Hello everyone. We have a special “behavior” Fantastic Finds Friday (FFF) today! These frames were selected from your posts to illustrate the power of the human eye to detect rare and unusual phenomena. The frames selected here may not be the most beautiful you have seen so far, but the story behind them is fascinating and could not be told without the help of our citizen scientists.
Here is great shot of a larvacean (also known as an appendicularian) getting spooked by the movement of ISIIS. Larvaceans are known to escape from their mucous house if threatened by a predator. Unfortunately the house can’t be used again, and they will start secreting a new house once the threat is passed.
Arrow worms (chaetognath) are voracious predators capable of engulfing prey as big as their own body. In these images, you can see an arrow worm catching a larvacean and the other grasping what appears to be a copepod. Their mouths resemble a crown of spikes ready to impale any unlucky prey. Chaetognaths also prey on fish larvae.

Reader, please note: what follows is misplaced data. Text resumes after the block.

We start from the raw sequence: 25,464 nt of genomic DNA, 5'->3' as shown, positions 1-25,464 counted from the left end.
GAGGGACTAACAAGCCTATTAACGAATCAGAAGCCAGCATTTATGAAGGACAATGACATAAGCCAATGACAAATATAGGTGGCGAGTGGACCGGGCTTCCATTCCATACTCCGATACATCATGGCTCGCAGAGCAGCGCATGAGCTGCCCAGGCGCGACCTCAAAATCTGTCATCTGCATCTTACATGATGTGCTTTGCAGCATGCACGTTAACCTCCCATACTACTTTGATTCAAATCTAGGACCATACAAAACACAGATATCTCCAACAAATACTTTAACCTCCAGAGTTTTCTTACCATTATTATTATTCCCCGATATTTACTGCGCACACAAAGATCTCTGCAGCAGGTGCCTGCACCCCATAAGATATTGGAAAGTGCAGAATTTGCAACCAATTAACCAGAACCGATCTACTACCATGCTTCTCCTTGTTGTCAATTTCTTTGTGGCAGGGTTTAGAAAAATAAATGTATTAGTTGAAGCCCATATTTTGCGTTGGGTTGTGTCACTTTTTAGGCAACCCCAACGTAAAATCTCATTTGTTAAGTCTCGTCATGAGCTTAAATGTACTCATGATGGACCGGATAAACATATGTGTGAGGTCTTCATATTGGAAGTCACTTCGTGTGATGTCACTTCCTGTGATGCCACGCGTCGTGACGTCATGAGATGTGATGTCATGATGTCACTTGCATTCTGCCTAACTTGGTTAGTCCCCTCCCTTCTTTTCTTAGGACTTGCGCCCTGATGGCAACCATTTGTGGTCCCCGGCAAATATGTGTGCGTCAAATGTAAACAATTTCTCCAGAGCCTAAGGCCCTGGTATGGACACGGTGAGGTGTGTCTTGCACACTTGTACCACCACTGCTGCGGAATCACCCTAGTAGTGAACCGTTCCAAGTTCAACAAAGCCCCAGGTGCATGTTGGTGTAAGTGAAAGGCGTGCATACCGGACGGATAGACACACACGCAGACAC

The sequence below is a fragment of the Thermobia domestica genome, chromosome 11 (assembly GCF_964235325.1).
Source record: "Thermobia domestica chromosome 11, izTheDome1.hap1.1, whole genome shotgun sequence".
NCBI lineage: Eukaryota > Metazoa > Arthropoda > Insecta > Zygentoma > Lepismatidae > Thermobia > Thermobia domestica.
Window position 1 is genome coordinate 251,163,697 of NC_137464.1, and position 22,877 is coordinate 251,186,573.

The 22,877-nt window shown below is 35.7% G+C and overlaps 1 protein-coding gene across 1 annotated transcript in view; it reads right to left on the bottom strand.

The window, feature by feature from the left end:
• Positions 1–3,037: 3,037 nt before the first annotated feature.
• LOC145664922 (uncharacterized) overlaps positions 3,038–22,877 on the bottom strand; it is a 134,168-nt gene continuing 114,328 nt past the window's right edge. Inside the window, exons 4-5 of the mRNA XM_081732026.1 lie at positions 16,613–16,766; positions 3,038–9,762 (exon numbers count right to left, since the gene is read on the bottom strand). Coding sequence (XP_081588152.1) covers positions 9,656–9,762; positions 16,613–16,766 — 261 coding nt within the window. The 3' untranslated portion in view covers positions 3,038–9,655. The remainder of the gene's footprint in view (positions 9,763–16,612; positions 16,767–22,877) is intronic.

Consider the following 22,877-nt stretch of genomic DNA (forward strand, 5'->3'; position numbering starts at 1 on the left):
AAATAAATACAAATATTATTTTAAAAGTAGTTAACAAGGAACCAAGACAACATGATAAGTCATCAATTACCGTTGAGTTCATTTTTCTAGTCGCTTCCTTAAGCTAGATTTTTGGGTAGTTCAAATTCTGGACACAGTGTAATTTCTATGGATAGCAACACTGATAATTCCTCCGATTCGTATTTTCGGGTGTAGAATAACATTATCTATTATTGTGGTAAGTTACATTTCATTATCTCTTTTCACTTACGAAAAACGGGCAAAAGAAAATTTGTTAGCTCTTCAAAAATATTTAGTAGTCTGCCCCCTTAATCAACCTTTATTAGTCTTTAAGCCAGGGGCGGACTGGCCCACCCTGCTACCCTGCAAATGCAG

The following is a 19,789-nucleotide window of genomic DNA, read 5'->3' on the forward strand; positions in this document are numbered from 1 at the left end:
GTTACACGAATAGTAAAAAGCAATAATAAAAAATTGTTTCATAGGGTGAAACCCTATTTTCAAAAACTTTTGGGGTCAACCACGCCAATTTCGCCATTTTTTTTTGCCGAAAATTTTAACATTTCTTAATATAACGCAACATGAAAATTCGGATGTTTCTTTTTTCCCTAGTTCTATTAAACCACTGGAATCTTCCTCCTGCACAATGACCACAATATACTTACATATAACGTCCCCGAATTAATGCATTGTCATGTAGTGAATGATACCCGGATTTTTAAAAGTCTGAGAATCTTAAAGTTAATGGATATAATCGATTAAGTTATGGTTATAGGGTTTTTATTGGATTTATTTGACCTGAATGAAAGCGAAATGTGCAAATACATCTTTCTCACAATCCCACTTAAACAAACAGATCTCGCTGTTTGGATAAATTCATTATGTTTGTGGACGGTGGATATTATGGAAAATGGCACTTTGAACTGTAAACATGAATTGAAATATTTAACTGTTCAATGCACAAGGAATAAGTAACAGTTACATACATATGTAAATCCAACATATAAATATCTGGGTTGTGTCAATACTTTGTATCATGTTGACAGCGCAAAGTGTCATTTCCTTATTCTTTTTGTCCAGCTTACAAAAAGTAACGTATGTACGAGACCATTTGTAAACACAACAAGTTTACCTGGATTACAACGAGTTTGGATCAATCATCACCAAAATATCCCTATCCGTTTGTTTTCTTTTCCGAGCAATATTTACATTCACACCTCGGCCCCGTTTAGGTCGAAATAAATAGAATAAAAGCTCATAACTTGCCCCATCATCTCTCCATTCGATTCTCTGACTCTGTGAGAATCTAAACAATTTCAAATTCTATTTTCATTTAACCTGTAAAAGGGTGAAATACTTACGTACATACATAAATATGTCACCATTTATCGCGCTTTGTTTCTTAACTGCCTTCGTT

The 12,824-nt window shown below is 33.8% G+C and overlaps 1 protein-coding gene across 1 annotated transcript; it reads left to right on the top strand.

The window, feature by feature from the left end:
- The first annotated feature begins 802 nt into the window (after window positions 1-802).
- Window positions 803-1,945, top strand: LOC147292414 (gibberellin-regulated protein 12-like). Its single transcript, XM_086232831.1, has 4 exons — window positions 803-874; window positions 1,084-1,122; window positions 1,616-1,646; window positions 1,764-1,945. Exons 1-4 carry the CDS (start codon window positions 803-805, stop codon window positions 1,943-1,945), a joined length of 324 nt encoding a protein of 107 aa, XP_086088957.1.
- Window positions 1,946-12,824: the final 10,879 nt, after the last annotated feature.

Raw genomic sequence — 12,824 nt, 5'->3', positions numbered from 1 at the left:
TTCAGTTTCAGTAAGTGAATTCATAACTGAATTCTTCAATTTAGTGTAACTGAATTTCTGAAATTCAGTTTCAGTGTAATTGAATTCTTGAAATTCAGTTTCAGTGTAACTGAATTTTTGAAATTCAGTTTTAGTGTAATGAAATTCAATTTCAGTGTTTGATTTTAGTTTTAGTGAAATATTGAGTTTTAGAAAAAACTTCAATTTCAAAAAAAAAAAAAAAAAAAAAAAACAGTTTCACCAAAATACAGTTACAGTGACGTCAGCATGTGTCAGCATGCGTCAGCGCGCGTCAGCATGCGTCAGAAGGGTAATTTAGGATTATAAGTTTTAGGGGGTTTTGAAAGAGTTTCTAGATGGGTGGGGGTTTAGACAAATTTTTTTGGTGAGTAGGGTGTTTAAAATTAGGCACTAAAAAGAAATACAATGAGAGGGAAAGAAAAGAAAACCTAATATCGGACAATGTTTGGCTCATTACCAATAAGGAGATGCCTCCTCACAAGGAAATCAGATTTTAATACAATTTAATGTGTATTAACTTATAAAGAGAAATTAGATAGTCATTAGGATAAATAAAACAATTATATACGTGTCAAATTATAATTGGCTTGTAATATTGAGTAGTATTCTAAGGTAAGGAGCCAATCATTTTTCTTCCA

These two medusae just snagged a larvacean house. Accident or deliberate attempt to feed on these poor guys? The long trailing tentacles act like a sticky fishing net that retracts to bring in the catch of the day.
These Solmaris seem to be reaching for something (one tentacle pointed opposite to the others). Solmaris have been seen feeding on other jellies – even large siphonophores! They swim with their tentacles forward to maximize the chances of catching a prey. they then move the item to their mouth with one tentacle (like an arm almost).
No, these are really two different frames! Amazing consistency in posture isn’t it? And look at these two tentacles reaching out – sensing their environment? Hoping to encounter a tasty prey item? If we detect enough of these organisms, we could try to investigate at which time or location they behave this way. This could be a really interesting project!
So if you see something interesting like these example or suspect some interaction is at play in one of the frame use the hashtag #behavior. Remember to mark frames you want considered for future Fantastic Finds Friday posts with #FFF. Thanks, and keep up the good work!